Murphy is an American living in Paris who enters a highly sexually and emotionally charged relationship with the unstable Electra. Unaware of the effect it will have on their relationship, they invite their pretty neighbor into their bed.
A woman on the run from the mob is reluctantly accepted in a small Colorado town. In exchange, she agrees to work for them. As a search visits the town, she finds out that their support has a price. Yet her dangerous secret is never far away.
Tokyo's nasty underside, seen primarily through the eyes of Oscar, a heavy drug user, whose sister Linda is a stripper. Oscar also has flashbacks to his childhood when trauma upends the siblings. Oscar's drug-fed hallucinations alter Tokyo's already-disconcerting nights, and after the police shoot him, he can float above and look down: on his sister's sorrow, on the rooms of a love hotel, and on life at even a molecular level. The spectrum's colors can be beautiful; it's people's colorless lives that can be ugly. And what of afterlife, is there more than a void?Written by
The film's world premiere was near the end of the Cannes Film Festival 2009 because the film was not finished at this time. Around 50 graphic artists were working on finishing the film. The running time of this festival cut was 163 minutes. Because of the tight schedule, the film was screened without opening or closing credits. The film started with "Enter" and ended with "The Void." See more »
During the first sequence in the "Sex, Money, Power" strip club, the camera and jib/crane are visible in the reflection of the platform the dancers are on. See more »
Hey. Hey, Linda. C'mere. Come outside. I wonder what Tokyo looks like from up there.
I'd be scared.
Scared of what?
Of dying, I guess. Falling into the void.
They say you fly when you die.
It's fucking cold.
See more »
At the Cannes Film Festival the film was screened without any opening or closing credits, the film began with "ENTER" and ended with "THE VOID". See more »
In some countries, the theatrical release was shortened by omitting reel 7 of 9. This removed 17 minutes of material. See more »
One thing's for sure, you won't leave Gaspar Noé's "Enter the Void" with comparisons ready. More than likely, you won't want to think about it at all. Over two and a quarter hours, the film hijacks your consciousness like a potent hallucinogen, and leaves you feeling burnt out and brain-fried on the other end.
Is it worth the trip? Yes, with an asterisk. After all, the opportunity to see something this flagrantly original comes but once in a blue moon, yet it isn't the sort of experience many will enjoy having. "Enter the Void" begins with a strobing title sequence that explodes into a first person account of drugs and death in Tokyo; it ought to come with a seizure warning. Compounding matters, almost every scene is designed to look like one continuous shot, with the camera being placed either behind our protagonist Oscar's head, or behind his eyelids. As if the pulsating neon lights weren't enough, we're also subjected to the split-second blackouts of Oscar blinking.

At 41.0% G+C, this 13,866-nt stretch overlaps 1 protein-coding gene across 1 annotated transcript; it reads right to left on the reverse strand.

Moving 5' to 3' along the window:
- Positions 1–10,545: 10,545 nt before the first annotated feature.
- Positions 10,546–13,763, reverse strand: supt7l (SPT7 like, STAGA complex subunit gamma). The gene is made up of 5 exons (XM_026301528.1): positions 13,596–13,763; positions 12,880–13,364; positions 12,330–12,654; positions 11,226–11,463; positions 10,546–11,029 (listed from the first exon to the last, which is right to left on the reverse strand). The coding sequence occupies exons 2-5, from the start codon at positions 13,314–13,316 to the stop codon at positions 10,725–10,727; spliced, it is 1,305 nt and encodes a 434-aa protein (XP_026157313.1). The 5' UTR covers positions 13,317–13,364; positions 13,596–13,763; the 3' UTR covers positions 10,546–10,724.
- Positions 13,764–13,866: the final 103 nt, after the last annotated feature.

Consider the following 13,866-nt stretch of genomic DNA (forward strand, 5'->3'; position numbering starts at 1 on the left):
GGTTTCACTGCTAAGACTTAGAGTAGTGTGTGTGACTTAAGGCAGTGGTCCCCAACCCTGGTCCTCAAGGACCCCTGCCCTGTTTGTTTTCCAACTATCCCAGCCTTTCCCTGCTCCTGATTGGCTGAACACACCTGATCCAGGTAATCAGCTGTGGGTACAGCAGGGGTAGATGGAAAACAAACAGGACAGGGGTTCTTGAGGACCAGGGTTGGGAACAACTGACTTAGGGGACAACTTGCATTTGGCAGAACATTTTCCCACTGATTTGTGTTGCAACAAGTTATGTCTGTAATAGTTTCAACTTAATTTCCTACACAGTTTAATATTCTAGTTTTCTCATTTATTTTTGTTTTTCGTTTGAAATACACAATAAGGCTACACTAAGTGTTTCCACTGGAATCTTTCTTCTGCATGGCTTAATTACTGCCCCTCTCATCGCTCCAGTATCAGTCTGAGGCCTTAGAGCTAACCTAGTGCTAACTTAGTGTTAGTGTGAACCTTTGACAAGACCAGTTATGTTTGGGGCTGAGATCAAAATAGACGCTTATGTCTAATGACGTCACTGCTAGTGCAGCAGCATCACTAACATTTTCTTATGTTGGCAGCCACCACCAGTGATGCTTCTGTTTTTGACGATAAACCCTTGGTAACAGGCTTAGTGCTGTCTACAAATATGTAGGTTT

Visually, "Enter the Void" is unlike anything I've ever seen, but it sure ain't perfect. The problem, bluntly, is its amorphous, front-heavy structure. The first half plays out conventionally enough, beginning with what we assume is the end, and playing flashback catch up to contextualize the subsequent events. We arrive back in the present to neatly tie the knot, only to discover that Noé isn't remotely close to finished telling his story.
Where he takes "Enter the Void" in its ethereal second half is actually pretty fascinating, conceptually. However, it feels like an entirely different film. Noé floats aimlessly back and forth across Neo-Tokyo (to support the 'one shot' aesthetic, he rarely cuts directly from one location to another, often necessitating that the camera move through walls and entire buildings). The film really wears its premise thin during this overlong stint, though the last twenty minutes mostly redeem it.
The conclusion is a little predictable given that the characters seem to be arbitrarily engrossed by the Tibetan Book of the Dead, but it works because it boils "Enter the Void" down to its visual core. Somewhere along the way, the lines of the narrative are obliterated and Noé takes a hypnotically beautiful and bizarre psychosexual detour that bridges the gap to his ending nicely.
In retrospect, it's easy to remember the curious power of its final moments and marginalize the boredom that divides it from the first, much stronger hour. The film would almost certainly benefit from a second viewing, but I'm still not entirely sure that I would ever grant it one. I seriously question how Noé and his editor could stand to watch and assemble this film all day every day, because even their 137-minute finished product is a workout for the eyes. God help us if it were released in 3D.
But for better or worse, eyestrain is part of the experience, and "Enter the Void" is more an incomparable experience than a great film. It's a shame that the vast majority of its potential audience will never even have the opportunity to see it projected, as I can only imagine home video will diminish its psychedelic impact.
The best recommendation I can make is that if, like me, you go out of your way to see distinctly different films, you'll get your money's worth with "Enter the Void." Objectively, it's hard to deny the incredible creative scope and visual audacity on display, but it's also hard not to wish the whole thing were just a wee bit more succinct.
It ain't perfect, but "Enter the Void" is original, and there's no undervaluing that. Hell, I'll try anything once.
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